Tuesday, June 11th, was my birthday and celebrated in Talkeetna. I've certainly been to Talkeetna before but not for years and had never done Mahay's jetboat ride, so that was the main goal. In the meantime, lots of great scenery to appreciate on the drive. Montana Creek always jumps out in my mind as the home of the late musher/author Don Bowers, one of those who befriended me long before I really ever thought of moving.
Making the day extra special, Denali was visible much of the way from Wasilla to Talkeetna.
The first stop was at the Talkeetna Lodge. As tempting as the view out the back was, it offers one of the best views of Denali ever, my first stop was the little girl's room. This great painting was my reward. Wish I'd thought to see if the artist's name was visible but, well, there was a mountain calling my name.
This and the shot below were quick shots on the way outside to the deck.
Guarding the gift shop doors.
There's a long panorama that ID's what you're seeing in front of you as you scan the horizon.
Looking back as we head to the car to continue on up to Talkeetna Village.
Turning around, the view behind us as we got to the car.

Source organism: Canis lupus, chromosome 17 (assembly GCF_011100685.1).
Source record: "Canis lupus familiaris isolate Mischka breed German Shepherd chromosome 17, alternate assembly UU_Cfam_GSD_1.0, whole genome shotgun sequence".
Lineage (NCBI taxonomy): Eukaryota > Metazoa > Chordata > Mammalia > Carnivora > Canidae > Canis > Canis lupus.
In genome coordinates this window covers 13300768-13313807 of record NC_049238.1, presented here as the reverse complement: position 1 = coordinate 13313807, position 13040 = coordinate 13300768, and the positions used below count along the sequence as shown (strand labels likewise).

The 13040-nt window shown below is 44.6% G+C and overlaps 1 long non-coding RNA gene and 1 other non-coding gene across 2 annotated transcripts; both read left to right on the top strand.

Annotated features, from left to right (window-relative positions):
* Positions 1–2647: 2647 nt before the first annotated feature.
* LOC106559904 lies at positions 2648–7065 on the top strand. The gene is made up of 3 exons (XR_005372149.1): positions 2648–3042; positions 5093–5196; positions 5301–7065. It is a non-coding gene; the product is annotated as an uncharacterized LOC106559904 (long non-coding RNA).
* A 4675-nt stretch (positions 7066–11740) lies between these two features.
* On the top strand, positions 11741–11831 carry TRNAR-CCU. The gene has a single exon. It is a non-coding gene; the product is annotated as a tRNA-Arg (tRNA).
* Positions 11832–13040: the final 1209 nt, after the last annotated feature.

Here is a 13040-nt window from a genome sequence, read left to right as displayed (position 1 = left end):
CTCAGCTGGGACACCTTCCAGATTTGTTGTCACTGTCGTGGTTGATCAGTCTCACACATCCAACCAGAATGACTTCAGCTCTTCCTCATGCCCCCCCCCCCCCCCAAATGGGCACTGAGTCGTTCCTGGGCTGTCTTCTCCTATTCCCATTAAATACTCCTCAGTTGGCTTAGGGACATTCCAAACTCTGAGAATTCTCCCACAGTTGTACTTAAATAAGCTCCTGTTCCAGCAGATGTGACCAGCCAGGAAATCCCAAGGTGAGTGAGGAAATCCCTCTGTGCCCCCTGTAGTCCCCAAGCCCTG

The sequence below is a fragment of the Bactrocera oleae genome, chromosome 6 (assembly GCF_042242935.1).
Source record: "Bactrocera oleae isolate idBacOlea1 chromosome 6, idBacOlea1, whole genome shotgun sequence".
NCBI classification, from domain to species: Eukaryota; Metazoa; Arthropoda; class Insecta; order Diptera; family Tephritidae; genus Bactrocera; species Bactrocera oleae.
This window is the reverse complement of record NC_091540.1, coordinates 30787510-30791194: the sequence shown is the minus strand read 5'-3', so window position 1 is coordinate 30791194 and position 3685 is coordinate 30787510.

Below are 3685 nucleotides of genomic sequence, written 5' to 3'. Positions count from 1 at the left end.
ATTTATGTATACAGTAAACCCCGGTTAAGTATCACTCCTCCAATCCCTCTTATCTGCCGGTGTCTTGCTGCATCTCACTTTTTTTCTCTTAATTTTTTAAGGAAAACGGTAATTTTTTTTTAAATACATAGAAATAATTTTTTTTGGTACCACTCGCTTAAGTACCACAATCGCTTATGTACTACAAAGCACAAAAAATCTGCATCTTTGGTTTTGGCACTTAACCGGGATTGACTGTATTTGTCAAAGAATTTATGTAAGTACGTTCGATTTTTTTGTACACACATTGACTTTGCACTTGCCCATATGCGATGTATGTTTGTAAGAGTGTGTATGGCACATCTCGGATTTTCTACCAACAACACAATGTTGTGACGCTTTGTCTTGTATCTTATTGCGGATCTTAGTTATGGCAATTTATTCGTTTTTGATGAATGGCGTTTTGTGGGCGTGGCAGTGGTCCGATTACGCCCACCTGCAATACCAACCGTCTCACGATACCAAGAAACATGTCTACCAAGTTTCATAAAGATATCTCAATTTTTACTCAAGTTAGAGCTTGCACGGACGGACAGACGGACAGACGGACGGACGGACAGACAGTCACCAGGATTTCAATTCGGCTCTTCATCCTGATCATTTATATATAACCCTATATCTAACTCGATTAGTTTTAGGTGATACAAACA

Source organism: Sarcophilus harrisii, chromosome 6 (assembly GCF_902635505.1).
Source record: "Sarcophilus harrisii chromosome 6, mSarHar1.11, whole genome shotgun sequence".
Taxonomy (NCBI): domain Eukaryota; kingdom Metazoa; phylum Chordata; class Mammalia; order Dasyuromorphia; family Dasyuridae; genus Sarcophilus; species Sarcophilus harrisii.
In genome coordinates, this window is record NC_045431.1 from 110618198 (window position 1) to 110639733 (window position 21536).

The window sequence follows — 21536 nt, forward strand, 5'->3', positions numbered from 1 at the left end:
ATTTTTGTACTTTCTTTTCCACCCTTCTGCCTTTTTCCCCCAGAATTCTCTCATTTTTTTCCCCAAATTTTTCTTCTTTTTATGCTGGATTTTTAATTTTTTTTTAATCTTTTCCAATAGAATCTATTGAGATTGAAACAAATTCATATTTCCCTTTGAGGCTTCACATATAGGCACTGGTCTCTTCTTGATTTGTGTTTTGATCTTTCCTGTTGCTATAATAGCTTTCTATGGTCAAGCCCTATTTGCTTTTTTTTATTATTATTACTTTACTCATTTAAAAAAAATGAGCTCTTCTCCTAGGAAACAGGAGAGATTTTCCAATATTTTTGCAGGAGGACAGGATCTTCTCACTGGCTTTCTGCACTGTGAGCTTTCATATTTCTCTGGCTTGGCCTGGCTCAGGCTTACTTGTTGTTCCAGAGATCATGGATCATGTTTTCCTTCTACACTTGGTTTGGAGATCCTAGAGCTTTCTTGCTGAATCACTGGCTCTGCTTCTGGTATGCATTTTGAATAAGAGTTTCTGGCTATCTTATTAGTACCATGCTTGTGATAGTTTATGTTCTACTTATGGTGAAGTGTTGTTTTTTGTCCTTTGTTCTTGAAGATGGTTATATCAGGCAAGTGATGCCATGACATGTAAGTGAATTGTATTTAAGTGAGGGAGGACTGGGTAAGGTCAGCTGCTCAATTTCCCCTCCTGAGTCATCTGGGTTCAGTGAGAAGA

Nagley's Store is one of the iconic landmarks of Talkeetna. I eventually bought a tee there as well as, no surprise, a book.
The rules for staying at the Fairview Inn. Sound fair to me.
There are dozens of little shops, most of them scenic in themselves, as you wander Talkeetna.
We were headed here for lunch. Owned by Jerome Longo, who is best known in Alaska as a musher but was also a chef in Bush I's White House, it's a great place to eat.
Since, miraculously, the breeze was keeping away the mosquitoes, we opted for lunch on the patio deck outside.
This is my Glacier Brewhouse Root Beer. As it turns out, they do get it from the Brewhouse in Anchorage, so I know what I'll be ordering next visit to the Brewhouse itself.
The root beer was on tap. Check the mural behind the bar. Mush!
I'd joked all the way up that I was going for the ice cream, however, so skipped more than a window shopping stop at the Roadhouse with an intention to get homemade ice cream. So imagine my dismay when, after lunch, we found the homemade ice cream cart closed.
Fortunately, by the time we walked up the street a bit and I shot a few more pix, they'd opened. Yummy! This is their ice cream maker which, yes, is made there.
Just a random view down the street.
I found the souvenir tee shirts upstairs at Nagley's, guarded by these feathery guard birds. Tweet, tweet!
Side view of the Fairview Inn.
Choo-choo!!! I have no clue why, but it was just parked by Mahay's jetboat offices and the space where the various tourist buses unload and reload.
I somehow skipped taking a photo of the school bus type bus we took over to catch our jetboat, but here was my first view. That's the railroad bridge behind 'em.
Here the guides are preparing the boats for the tours. Both our guides were part Native Alaskan, which was neat.